have the staying power of good classical tunes when played
by musicians like these.
O’Clock Jump,” for instance, was played at the 1938 concert,
but Peplowski used an arrangement more in keeping with Count
Basie’s style, deftly evoked by pianist Johnny Varro. His
solos—and the solos by tenor-sax player Kirby Tassos, trombonist
Matt McDonald and alto saxist Eric Erhardt—were in their own,
contemporary but very much swing-influenced voices. You wouldn’t
have heard these solos in 1938, but they sounded very much
in place today.
Kellso paid tribute to Louis Armstrong with a fat-bodied performance
of “Big Butter and Egg Man,” and the versatile Redd switched
to vibes to salute Lionel Hampton with “Moonglow,” a number
that brought trumpeter David Brown to the drum set, showing
a sweeter style at the traps when compared to Redd’s more
Buddy Rich-like declamations.
A girl singer was a big-band requirement, and Liggett would
have thrived in that era. Breathtakingly gorgeous, she wrapped
her sultry mezzo around “And the Angels Sing,” also featuring
Brown’s deft impersonation of Ziggy Elman in the song’s fast
frahlich section. In Jimmy Van Heusen’s “Humpty-Dumpty
Heart,” she put a quiver in the word “romance” that made me
melt. And she returned in the second half with a peppy “Devil
and the Deep Blue Sea” and a thoroughly persuasive version
of Ray Noble’s “The Touch of Your Lips.”
Talent and versatility were the watchwords, exemplified in
the work of Peplowski, whose clarinet sound has a Goodmanesque
smile and whose solos are breathtakingly virtuosic. We heard
it especially in “Sing Sing Sing,” the inevitable closer to
a concert like this. Goodman played it many different ways,
and Peplowski shortened the orchestral portion to showcase
trumpeter Wes Orr’s stratospheric playing and to give Redd
a chance to really hold forth in a long, dynamic solo that,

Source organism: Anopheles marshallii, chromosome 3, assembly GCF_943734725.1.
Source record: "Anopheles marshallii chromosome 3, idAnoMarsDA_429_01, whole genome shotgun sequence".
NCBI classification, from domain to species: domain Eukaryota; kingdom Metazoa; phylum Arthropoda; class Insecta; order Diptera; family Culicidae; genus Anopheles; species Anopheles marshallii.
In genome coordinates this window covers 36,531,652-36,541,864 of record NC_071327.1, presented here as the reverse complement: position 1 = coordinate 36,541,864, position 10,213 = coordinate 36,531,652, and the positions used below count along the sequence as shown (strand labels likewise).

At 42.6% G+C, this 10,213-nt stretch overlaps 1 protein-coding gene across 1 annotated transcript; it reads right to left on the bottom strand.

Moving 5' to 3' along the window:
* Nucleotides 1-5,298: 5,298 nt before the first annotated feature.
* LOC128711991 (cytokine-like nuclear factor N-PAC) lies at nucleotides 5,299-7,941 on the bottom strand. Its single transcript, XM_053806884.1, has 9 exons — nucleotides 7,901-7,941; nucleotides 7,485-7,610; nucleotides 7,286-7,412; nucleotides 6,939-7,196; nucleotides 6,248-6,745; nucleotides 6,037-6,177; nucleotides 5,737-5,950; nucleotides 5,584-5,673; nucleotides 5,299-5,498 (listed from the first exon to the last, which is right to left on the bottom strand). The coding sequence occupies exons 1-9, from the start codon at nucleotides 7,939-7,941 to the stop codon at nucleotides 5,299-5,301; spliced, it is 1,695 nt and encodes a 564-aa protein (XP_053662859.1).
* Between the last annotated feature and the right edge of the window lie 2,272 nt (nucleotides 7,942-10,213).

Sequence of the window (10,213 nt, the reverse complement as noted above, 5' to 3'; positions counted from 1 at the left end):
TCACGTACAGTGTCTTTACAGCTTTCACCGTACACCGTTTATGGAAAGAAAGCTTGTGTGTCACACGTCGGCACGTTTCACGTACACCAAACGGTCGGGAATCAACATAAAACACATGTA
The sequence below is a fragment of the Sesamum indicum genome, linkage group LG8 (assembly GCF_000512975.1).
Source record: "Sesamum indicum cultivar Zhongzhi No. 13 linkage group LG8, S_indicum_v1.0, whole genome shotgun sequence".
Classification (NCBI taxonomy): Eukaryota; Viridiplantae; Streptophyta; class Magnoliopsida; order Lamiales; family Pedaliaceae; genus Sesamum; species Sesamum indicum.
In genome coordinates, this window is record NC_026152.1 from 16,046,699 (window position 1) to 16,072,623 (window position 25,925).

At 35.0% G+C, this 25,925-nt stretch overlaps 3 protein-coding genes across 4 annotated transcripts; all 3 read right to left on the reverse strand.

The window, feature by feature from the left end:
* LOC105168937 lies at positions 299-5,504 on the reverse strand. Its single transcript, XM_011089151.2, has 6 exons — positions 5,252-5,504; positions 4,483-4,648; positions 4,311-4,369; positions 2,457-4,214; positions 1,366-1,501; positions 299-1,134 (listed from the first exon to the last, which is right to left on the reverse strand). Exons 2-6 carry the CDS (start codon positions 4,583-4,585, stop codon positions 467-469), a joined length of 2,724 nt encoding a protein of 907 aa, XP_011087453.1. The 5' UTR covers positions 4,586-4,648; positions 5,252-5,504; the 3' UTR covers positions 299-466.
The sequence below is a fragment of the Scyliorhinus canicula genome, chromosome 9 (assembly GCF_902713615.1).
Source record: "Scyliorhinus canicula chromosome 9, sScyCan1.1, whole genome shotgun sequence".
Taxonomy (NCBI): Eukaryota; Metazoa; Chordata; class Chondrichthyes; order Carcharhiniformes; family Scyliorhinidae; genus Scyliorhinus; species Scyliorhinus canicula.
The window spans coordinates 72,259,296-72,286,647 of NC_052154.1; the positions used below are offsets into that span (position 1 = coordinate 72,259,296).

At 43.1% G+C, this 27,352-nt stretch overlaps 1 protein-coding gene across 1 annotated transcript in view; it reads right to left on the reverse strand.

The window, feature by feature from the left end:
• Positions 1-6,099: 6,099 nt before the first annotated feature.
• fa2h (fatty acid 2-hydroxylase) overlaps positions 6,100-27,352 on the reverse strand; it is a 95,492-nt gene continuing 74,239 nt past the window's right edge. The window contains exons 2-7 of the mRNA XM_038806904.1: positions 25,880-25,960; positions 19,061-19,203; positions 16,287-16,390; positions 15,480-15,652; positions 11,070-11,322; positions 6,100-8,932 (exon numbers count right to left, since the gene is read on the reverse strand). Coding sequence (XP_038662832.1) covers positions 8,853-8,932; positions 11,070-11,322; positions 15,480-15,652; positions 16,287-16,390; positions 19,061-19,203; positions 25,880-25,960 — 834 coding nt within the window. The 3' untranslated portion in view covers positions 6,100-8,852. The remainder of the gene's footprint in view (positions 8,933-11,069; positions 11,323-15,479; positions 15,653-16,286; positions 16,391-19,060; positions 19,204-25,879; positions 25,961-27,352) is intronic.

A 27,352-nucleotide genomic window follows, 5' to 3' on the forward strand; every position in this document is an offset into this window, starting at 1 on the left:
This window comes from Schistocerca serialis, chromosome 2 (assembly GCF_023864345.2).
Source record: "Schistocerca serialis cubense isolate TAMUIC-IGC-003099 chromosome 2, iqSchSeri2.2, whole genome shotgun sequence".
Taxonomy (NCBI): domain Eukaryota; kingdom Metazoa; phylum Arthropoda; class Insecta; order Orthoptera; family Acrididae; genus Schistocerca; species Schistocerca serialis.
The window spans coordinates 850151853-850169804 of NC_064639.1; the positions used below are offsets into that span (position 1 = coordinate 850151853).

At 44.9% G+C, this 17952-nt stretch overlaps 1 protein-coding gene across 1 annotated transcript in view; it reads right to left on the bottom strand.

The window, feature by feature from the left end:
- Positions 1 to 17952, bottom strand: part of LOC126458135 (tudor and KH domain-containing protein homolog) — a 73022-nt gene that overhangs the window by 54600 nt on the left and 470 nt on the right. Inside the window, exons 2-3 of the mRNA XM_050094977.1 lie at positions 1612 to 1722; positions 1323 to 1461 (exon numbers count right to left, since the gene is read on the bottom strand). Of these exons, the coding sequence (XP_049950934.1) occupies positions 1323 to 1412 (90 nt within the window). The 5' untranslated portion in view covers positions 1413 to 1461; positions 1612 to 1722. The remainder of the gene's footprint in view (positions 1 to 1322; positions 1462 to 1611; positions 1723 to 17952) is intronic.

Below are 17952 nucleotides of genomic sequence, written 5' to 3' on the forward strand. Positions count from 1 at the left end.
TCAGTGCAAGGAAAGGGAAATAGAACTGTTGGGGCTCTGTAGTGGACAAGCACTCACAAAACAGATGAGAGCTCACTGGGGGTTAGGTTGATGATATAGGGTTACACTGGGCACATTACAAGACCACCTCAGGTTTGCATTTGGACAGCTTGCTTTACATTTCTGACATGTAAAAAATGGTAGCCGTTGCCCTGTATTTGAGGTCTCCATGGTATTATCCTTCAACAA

were the audience young enough to do so, would have prompted
them to leap to their feet.
This kind of show shouldn’t just be an old-folks assembly:
Peplowski and company proved that the music lives for the
Helsinki, March 4
This was the fourth time that Tin Hat have played Helsinki,
and my first time seeing them. I can only plead ignorance
for this, and will not ever miss them again, barring a really,
really serious act of God.
Classically trained, but lacking any sense of stylistic boundaries
and holding a shared vision that toed the line between freedom
and madness, Tin Hat just plain dazzled a full house during
a two-hour rollercoaster ride of acoustic sound. Most of the
audience spent the evening leaning forward, totally sucked
in and barely breathing; the room was pin-drop quiet the whole
What does one say about a group of musicians who whiz from
the likes of Haydn to Phillip Glass to Astor Piazzolla, often
in a few bars? Who play two hours of rigorously composed music,
interspersed with wild flights of improvisation, with no sheet
music, and no perceptible leader? Who play so softly you can
often hear your own heart beat, but with the force and deliberateness
of a marching band?
Pieces tended to be constructed around Mark Orton’s nylon
string guitar; occasionally he would play a dobro, and the
sizzle of the slide provided the gutteral swagger of Americana.
Ben Goldberg played woodwinds, and mostly the beguilingly
sonorous contralto clarinet, adding Eastern European and bop-jazz
accents. Goldberg often played in synch with Tom Waits sideman
Ara Anderson’s tiny pump organ; Anderson also played percussion,
including glockenspiel and tearing and crumpling paper, along
with trumpet, with which he changed the colors of the room
repeatedly. Anderson used a drum as a resonator/mute for his
horn; his various shenanigans made the music extremely tactile,
and pleasurably so.
Violinist-fiddler Carla Kihlstedt was the closest thing to
a focal point, and she combined conservatory technique and
tone with a constant willingness to step outside and use her
instrument to punctuate whatever else was going on with guerrilla
scratches and swoops.
The group played several new pieces from a soon-to-be recorded
disc influenced by the writings and artwork of eccentric Polish
artist Bruno Schwarz. One can only hope they get the recording
finished quickly and come back to the region. Again and again.